Still, the Trump administration appears to have done little to counter these rising threats. Since 2016, Congress has earmarked $120 million to guard against foreign interference, but the State Department has spent none of it, according to the New York Times. None of the analysts at the department’s Global Engagement Center, which is tasked with taking on Russia’s disinformation campaign, speak Russian.

President Donald Trump has also dragged his feet on enforcing congressionally mandated sanctions against Russia and told the public he believes Vladimir Putin’s assertions that there was no election interference. Admiral Michael Rogers, who heads the National Security Agency and the Pentagon’s US Cyber Command, told Congress in February that Trump had never given an order to disrupt Russian election interference. (Neither the Department of Homeland Security nor the White House would comment for this article.)

“I do not believe that we are prepared and focusing nearly enough on bolstering our cyberdefenses,” Rep. Brendan Boyle (D-Pa.), who championed legislation to direct the State Department to study the Ukrainian experience, told me. “Cyber is the battlefield of the 21st century, and I am deeply concerned that we are woefully unprepared in this area.”

Rep. Boyle’s legislation, which was included in the Pentagon budget bill signed into law by President Trump in August, is intended to send US experts to Ukraine to provide technical support and training and to observe Russian cyberattacks in real time—from disinformation that sows ethnic discord to hacks against critical infrastructure. Aleks Mehrle, one of the organizers of the initiative, says it’s been tough to get Americans to appreciate just how vital it is to understand these attacks.

“Unfortunately the most likely way for the public to understand that the threat is real and will impact their lives will be if a cybersecurity event happens here,” he said. “We hope to never get to that point.”

Junaid Islam, the chief technology officer and founder of Vidder, a California-based cybersecurity firm, told me that one of the most disturbing aspects of the NotPetya attack was that it involved next-generation cyberweapons. Unlike malware activated when a user clicks an email attachment or a link, NotPetya, once installed by an unwitting user in a single computer, spreads by itself through the network connected to the machine. That kind of weapon, notes Islam, can target one person (say, a candidate’s campaign manager) and erase her hard drive as soon as she logs into the network. Or it can target an entire organization, company, or government agency.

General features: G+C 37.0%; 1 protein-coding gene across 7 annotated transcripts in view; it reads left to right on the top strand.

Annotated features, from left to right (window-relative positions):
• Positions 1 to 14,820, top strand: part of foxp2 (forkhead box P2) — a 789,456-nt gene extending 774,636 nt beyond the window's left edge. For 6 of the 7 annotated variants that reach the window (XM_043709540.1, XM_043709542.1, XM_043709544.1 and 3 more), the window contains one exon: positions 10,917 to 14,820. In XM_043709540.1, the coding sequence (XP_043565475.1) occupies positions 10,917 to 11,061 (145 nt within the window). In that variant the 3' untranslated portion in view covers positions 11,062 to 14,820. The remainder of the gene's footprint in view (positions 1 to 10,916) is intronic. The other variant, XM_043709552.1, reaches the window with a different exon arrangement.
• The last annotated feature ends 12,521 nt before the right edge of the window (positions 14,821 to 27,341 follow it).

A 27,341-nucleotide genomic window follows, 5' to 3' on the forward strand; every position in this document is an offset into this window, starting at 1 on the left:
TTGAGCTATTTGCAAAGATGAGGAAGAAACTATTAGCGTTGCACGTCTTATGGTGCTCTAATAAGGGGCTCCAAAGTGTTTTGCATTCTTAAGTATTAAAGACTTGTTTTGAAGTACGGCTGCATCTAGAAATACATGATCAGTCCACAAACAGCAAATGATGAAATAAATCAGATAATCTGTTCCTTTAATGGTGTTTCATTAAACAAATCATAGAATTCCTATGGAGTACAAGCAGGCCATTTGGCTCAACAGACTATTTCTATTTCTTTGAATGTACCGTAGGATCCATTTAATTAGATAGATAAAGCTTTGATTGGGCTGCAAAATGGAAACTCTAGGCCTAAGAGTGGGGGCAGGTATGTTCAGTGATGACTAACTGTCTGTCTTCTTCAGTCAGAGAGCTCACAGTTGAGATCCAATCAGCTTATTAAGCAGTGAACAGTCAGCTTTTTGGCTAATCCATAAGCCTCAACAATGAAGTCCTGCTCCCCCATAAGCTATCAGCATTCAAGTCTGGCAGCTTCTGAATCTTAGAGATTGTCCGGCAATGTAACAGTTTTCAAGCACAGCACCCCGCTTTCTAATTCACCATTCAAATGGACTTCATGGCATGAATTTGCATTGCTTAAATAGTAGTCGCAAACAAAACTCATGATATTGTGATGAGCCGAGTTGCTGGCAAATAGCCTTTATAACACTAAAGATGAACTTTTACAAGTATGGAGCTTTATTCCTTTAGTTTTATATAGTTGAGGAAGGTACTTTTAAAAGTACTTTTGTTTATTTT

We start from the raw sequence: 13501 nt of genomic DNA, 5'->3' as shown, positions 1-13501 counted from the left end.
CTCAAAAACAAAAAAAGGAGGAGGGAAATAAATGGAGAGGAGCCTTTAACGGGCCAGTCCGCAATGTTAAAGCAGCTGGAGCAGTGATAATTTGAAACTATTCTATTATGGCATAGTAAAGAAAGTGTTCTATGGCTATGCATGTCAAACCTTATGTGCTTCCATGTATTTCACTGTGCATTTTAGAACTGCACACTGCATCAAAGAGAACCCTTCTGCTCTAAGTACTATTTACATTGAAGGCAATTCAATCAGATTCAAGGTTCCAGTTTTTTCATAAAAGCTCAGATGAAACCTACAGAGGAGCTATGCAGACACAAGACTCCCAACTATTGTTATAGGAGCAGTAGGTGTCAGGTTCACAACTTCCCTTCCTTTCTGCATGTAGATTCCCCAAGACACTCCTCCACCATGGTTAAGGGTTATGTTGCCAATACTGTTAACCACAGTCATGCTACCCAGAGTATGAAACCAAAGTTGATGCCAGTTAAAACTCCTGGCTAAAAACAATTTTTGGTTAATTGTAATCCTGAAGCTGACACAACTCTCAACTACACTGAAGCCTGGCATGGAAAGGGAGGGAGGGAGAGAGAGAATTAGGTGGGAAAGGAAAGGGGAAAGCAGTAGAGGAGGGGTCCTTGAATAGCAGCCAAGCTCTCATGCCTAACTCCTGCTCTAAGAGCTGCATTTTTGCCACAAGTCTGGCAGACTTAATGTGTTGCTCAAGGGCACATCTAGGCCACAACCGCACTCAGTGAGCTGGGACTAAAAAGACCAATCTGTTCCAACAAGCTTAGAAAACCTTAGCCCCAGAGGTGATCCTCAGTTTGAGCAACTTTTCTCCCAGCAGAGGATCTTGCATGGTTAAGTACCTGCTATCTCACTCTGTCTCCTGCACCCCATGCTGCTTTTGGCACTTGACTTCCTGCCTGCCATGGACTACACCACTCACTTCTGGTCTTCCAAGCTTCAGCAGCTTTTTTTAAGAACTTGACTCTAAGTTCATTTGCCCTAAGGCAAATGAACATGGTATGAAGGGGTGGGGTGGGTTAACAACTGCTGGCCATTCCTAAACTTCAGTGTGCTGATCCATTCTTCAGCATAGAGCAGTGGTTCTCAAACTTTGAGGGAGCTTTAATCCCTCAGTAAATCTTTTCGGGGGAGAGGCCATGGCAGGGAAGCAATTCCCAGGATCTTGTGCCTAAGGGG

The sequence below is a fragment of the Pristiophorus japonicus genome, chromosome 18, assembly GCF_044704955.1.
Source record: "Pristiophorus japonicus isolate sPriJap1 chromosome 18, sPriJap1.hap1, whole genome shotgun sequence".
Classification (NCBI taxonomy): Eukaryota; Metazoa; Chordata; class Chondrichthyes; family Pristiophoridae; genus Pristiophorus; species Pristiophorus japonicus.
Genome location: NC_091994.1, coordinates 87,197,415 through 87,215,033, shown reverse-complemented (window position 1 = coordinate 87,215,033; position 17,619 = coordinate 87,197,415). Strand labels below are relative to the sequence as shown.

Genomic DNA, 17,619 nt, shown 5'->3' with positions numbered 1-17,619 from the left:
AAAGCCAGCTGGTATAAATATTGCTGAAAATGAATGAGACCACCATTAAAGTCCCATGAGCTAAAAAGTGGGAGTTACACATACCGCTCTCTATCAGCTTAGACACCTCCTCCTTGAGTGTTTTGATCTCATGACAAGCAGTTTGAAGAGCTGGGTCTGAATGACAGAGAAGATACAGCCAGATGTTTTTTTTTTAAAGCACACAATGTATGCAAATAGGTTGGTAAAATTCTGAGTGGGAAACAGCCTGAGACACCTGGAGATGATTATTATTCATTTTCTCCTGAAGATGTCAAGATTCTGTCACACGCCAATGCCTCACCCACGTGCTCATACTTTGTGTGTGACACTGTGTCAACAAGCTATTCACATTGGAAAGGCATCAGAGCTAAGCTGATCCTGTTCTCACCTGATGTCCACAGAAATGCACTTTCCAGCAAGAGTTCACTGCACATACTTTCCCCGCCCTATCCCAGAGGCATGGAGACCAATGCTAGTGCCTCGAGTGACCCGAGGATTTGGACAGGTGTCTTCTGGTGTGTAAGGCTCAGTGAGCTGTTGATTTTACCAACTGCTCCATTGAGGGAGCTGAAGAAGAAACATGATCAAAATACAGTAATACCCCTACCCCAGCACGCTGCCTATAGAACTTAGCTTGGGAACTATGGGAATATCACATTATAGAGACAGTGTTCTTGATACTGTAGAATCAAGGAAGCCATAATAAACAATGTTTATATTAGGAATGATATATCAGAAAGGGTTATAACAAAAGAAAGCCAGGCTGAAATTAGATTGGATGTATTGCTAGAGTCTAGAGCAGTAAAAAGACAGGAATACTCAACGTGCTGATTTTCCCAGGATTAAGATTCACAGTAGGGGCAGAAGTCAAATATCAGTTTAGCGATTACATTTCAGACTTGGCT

Such a self-propagating piece of malicious code, Islam points out, would move even faster in America, where 90 percent of the population has internet access, versus just over half in Ukraine. “That to me is a true cyberweapon,” Islam says.

Cyberattacks against the United States could also target the software that controls power plants or trains—especially the complex systems, known as Supervisory Control And Data Acquisition (SCADA), that manage industrial and transportation infrastructure. Imagine, Robinson says, if New York City’s trains were to stop working on Election Day because their systems were hit with a cyberattack.

For the Kremlin, Robinson says, attacks are not just about inflicting specific damage. “They’re showing their absolute power and ability to do this. And at the end of the day, there are no repercussions for it.” Year after year, she notes, the Kremlin is “getting stronger at attacking other nation states” while the United States is barely reacting.

There’s no telling how the Kremlin will hit America as election season heats up—but at a minimum, says Camille Stewart, an Obama-era homeland security official, we’ll continue to see the disinformation attacks that worked so well in 2016. “If there haven’t been enough precautions put in place,” she says, “they’re likely to use the same methods. Hacking the public confidence has been very effective, and they are likely to continue in that vein.”

Andrei Soldatov, a leading cybersecurity journalist based in Moscow, agrees that Putin has come to see cyberwar as high-reward and low-risk. Back in the early 2000s, Soldatov notes, Russian intelligence agencies found themselves on the losing end of information warfare, as Chechen rebels relied on the internet to spread their message. That’s when the Kremlin began outsourcing disinformation work to students, IT professionals, and underground hackers.